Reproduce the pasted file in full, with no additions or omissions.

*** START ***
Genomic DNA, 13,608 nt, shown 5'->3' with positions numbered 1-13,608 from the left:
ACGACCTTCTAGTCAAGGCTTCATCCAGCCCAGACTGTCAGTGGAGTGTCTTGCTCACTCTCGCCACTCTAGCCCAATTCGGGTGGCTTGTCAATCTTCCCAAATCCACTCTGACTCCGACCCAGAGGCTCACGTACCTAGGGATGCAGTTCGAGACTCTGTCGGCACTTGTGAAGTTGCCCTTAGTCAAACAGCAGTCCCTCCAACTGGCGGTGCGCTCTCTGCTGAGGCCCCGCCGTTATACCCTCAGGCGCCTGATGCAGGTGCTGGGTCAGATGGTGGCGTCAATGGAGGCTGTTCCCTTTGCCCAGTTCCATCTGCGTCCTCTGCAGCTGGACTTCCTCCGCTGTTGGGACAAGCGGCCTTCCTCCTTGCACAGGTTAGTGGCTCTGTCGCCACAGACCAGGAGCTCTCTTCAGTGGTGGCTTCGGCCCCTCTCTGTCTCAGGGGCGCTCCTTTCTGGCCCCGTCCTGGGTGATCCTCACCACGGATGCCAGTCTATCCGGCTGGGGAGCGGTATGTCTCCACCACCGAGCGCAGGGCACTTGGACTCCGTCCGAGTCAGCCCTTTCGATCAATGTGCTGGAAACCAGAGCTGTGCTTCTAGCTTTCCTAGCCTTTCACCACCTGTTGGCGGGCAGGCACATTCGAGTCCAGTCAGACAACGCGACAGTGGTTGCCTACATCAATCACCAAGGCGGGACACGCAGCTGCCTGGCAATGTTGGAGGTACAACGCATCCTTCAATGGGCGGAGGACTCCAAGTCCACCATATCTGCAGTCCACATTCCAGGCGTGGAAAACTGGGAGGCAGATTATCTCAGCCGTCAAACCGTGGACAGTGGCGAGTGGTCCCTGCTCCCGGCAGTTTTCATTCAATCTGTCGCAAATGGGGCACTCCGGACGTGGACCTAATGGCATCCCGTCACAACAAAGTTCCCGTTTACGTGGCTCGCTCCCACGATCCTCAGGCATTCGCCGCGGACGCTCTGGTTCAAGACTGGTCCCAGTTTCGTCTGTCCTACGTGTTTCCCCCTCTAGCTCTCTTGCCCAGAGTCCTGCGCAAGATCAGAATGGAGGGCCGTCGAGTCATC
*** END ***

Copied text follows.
Genomic DNA, 13,608 nt, shown 5'->3' with positions numbered 1-13,608 from the left:
ACGACCTTCTAGTCAAGGCTTCATCCAGCCCAGACTGTCAGTGGAGTGTCTTGCTCACTCTCGCCACTCTAGCCCAATTCGGGTGGCTTGTCAATCTTCCCAAATCCACTCTGACTCCGACCCAGAGGCTCACGTACCTAGGGATGCAGTTCGAGACTCTGTCGGCACTTGTGAAGTTGCCCTTAGTCAAACAGCAGTCCCTCCAACTGGCGGTGCGCTCTCTGCTGAGGCCCCGCCGTTATACCCTCAGGCGCCTGATGCAGGTGCTGGGTCAGATGGTGGCGTCAATGGAGGCTGTTCCCTTTGCCCAGTTCCATCTGCGTCCTCTGCAGCTGGACTTCCTCCGCTGTTGGGACAAGCGGCCTTCCTCCTTGCACAGGTTAGTGGCTCTGTCGCCACAGACCAGGAGCTCTCTTCAGTGGTGGCTTCGGCCCCTCTCTGTCTCAGGGGCGCTCCTTTCTGGCCCCGTCCTGGGTGATCCTCACCACGGATGCCAGTCTATCCGGCTGGGGAGCGGTATGTCTCCACCACCGAGCGCAGGGCACTTGGACTCCGTCCGAGTCAGCCCTTTCGATCAATGTGCTGGAAACCAGAGCTGTGCTTCTAGCTTTCCTAGCCTTTCACCACCTGTTGGCGGGCAGGCACATTCGAGTCCAGTCAGACAACGCGACAGTGGTTGCCTACATCAATCACCAAGGCGGGACACGCAGCTGCCTGGCAATGTTGGAGGTACAACGCATCCTTCAATGGGCGGAGGACTCCAAGTCCACCATATCTGCAGTCCACATTCCAGGCGTGGAAAACTGGGAGGCAGATTATCTCAGCCGTCAAACCGTGGACAGTGGCGAGTGGTCCCTGCTCCCGGCAGTTTTCATTCAATCTGTCGCAAATGGGGCACTCCGGACGTGGACCTAATGGCATCCCGTCACAACAAAGTTCCCGTTTACGTGGCTCGCTCCCACGATCCTCAGGCATTCGCCGCGGACGCTCTGGTTCAAGACTGGTCCCAGTTTCGTCTGTCCTACGTGTTTCCCCCTCTAGCTCTCTTGCCCAGAGTCCTGCGCAAGATCAGAATGGAGGGCCGTCGAGTCATC